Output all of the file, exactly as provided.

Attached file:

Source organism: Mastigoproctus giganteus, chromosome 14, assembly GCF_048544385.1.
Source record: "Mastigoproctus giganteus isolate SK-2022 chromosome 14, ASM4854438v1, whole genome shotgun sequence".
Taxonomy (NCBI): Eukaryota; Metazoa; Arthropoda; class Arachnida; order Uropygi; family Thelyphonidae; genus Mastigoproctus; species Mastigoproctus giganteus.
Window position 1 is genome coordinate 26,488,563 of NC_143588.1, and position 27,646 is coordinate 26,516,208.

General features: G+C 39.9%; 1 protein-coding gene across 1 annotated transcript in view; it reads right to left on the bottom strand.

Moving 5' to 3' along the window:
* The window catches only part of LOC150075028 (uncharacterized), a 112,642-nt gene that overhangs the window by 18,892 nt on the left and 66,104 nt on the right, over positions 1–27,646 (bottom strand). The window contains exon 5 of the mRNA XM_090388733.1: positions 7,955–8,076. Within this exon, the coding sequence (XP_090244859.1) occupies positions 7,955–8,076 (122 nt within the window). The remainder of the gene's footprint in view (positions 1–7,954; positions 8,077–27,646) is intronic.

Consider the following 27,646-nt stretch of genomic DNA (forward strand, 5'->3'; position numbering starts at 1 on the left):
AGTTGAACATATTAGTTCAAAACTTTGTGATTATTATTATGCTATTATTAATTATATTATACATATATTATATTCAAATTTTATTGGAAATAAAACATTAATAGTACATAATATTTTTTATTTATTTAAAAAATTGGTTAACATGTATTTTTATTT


Source organism: Mastigoproctus giganteus, chromosome 14, assembly GCF_048544385.1.
Source record: "Mastigoproctus giganteus isolate SK-2022 chromosome 14, ASM4854438v1, whole genome shotgun sequence".
Taxonomy (NCBI): Eukaryota; Metazoa; Arthropoda; class Arachnida; order Uropygi; family Thelyphonidae; genus Mastigoproctus; species Mastigoproctus giganteus.
Window position 1 is genome coordinate 26,488,563 of NC_143588.1, and position 27,646 is coordinate 26,516,208.

General features: G+C 39.9%; 1 protein-coding gene across 1 annotated transcript in view; it reads right to left on the bottom strand.

Moving 5' to 3' along the window:
* The window catches only part of LOC150075028 (uncharacterized), a 112,642-nt gene that overhangs the window by 18,892 nt on the left and 66,104 nt on the right, over positions 1–27,646 (bottom strand). The window contains exon 5 of the mRNA XM_090388733.1: positions 7,955–8,076. Within this exon, the coding sequence (XP_090244859.1) occupies positions 7,955–8,076 (122 nt within the window). The remainder of the gene's footprint in view (positions 1–7,954; positions 8,077–27,646) is intronic.

Consider the following 27,646-nt stretch of genomic DNA (forward strand, 5'->3'; position numbering starts at 1 on the left):
AGTTGAACATATTAGTTCAAAACTTTGTGATTATTATTATGCTATTATTAATTATATTATACATATATTATATTCAAATTTTATTGGAAATAAAACATTAATAGTACATAATATTTTTTATTTATTTAAAAAATTGGTTAACATGTATTTTTATTT